Obsessive Compulsive Disorder (OCD) is a type of anxiety disorder.
If you have OCD you might think or picture something bad happening. To stop this happening you might feel the need to do things again and again, such as washing your hands or counting things. This might make you feel better for a short time but soon you will feel worried again.
What are the symptoms?
OCD has three main stages that people experience. These are the thoughts, worries or images that pop into your mind are known as the obsessions. These might be worries about getting ill, or something happening to your family. Also, you might worry about your school work and not doing well enough. Sometimes people with OCD can also picture, or worry about harming themselves or other people without meaning or wanting to. It is important to remember that whilst they are very scary, these obsessions are just thoughts. These do not mean you are not a bad person for thinking them. Because of how upsetting and scary the obsessions can feel many people with OCD start to avoid doing certain things or going certain places.
Anxiety is the second part of OCD. This is how the obsessions make you feel. Therefore, you might become very upset at a particular thought, and you might get very worried about it coming true. Some people also feel guilty or shame for thinking/picturing these thoughts.
The third part of OCD are the compulsions. These are the things you feel as though you have to do in order to prevent your obsessions from happening. Very often the compulsions are a repetitive action that you have to do again and again until you start to feel calmer. Some example are, washing your hands, checking doors/windows are shut and locked or that the oven is off. Sometimes the compulsions are not actions but rather thoughts. You might have to repeat a certain word again and again or think good thoughts to get rid of the bad ones.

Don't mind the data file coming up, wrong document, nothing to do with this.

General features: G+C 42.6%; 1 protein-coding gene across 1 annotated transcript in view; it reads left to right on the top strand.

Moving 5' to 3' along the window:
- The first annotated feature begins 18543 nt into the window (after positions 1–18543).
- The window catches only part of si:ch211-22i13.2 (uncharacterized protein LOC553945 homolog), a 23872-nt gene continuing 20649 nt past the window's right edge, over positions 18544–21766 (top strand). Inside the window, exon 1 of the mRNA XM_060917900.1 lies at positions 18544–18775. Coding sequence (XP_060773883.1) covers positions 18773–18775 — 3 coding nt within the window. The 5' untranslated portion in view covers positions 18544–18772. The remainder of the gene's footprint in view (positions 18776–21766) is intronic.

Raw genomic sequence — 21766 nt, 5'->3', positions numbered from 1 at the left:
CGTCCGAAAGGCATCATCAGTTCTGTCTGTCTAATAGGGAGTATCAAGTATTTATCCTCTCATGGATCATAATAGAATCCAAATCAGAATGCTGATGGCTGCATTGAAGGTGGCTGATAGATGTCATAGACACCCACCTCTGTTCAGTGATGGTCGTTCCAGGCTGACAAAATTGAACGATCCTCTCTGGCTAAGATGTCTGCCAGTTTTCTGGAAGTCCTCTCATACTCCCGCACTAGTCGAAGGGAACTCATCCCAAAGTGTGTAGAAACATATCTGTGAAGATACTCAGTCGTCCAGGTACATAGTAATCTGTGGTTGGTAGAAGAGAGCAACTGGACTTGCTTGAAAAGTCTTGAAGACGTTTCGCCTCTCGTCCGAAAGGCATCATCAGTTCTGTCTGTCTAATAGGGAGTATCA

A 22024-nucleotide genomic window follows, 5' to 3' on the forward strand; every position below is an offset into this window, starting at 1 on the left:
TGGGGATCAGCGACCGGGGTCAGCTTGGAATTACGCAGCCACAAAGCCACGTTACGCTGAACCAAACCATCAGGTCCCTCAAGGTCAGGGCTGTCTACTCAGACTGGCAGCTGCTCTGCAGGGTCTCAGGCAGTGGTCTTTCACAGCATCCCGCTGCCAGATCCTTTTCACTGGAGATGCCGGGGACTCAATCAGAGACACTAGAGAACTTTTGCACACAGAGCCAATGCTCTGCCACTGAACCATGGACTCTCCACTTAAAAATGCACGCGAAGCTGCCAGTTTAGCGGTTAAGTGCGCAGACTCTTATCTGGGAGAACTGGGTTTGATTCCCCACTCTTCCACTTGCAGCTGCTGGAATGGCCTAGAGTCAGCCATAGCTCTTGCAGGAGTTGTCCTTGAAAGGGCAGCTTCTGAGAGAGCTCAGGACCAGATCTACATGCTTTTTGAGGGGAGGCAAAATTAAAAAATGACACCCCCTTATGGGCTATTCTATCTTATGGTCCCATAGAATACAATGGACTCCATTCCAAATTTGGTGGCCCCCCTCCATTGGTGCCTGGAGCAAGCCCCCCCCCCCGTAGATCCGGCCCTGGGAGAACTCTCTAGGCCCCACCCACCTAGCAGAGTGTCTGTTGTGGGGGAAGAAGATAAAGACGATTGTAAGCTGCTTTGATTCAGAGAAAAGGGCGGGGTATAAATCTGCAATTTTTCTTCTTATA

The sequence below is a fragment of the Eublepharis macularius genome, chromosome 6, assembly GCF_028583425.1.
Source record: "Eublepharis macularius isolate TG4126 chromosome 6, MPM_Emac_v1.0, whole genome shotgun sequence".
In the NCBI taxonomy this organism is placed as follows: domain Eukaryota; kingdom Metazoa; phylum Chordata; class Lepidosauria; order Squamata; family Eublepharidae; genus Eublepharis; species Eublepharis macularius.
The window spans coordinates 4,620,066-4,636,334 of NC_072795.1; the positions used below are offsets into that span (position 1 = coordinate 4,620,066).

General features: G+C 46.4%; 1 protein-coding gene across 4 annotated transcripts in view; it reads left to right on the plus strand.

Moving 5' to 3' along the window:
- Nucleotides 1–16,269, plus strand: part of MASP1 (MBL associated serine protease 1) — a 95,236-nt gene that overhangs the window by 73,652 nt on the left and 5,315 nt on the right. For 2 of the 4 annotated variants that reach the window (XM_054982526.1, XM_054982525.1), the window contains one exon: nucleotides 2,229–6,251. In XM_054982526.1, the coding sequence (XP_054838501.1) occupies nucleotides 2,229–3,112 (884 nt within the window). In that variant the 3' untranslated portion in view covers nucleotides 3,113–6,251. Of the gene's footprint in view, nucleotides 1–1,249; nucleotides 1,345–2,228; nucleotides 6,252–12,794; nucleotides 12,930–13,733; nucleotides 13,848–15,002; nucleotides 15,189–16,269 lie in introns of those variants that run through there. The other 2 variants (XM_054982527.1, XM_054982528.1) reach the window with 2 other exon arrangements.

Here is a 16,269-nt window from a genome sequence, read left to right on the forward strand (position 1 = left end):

How do I get help?
People who have OCD, may have symptoms might feel quite mild and so not have much of an effect. However, they may be very bad and disrupt your everyday life. You might struggle to concentrate and keep up with your studies in school. You might no longer enjoy things you used to such as seeing your friends. In addition, might avoid lots of places or situations that cause you to get anxious.
If you feel as though your OCD is becoming a problem and is disrupting your life it is important to talk to somebody. Talk to a trusted adult about about how you have been feeling and the thoughts you have been having. It is also important to consider talking to someone before your symptoms get any worse.
If your OCD and symptoms are mild, your GP might suggest a self-help book or video. This will help to give you advice as to how to cope with your symptoms and also to reduce your anxiety surrounding your obsessions.
If your OCD is already having a significant effect on your life then your GP might refer you for therapy. The therapist will help you change how you feel about your obsessional thoughts and to challenge these thoughts so that they no longer feel so overwhelming and frightening.
Occasionally your GP might feel that medication, alongside CBT therapy will help you to reduce your symptoms. These can quite often take several weeks to work, so don’t worry if you don’t feel better straight away. If you begin to feel worse however, or start to have thoughts about harming yourself it is very important you tell your GP as soon as possible.
Headmeds is a really great site with lots more information about medications, you’ll even be able to read about other young people’s experiences with mental health and how medication effected them.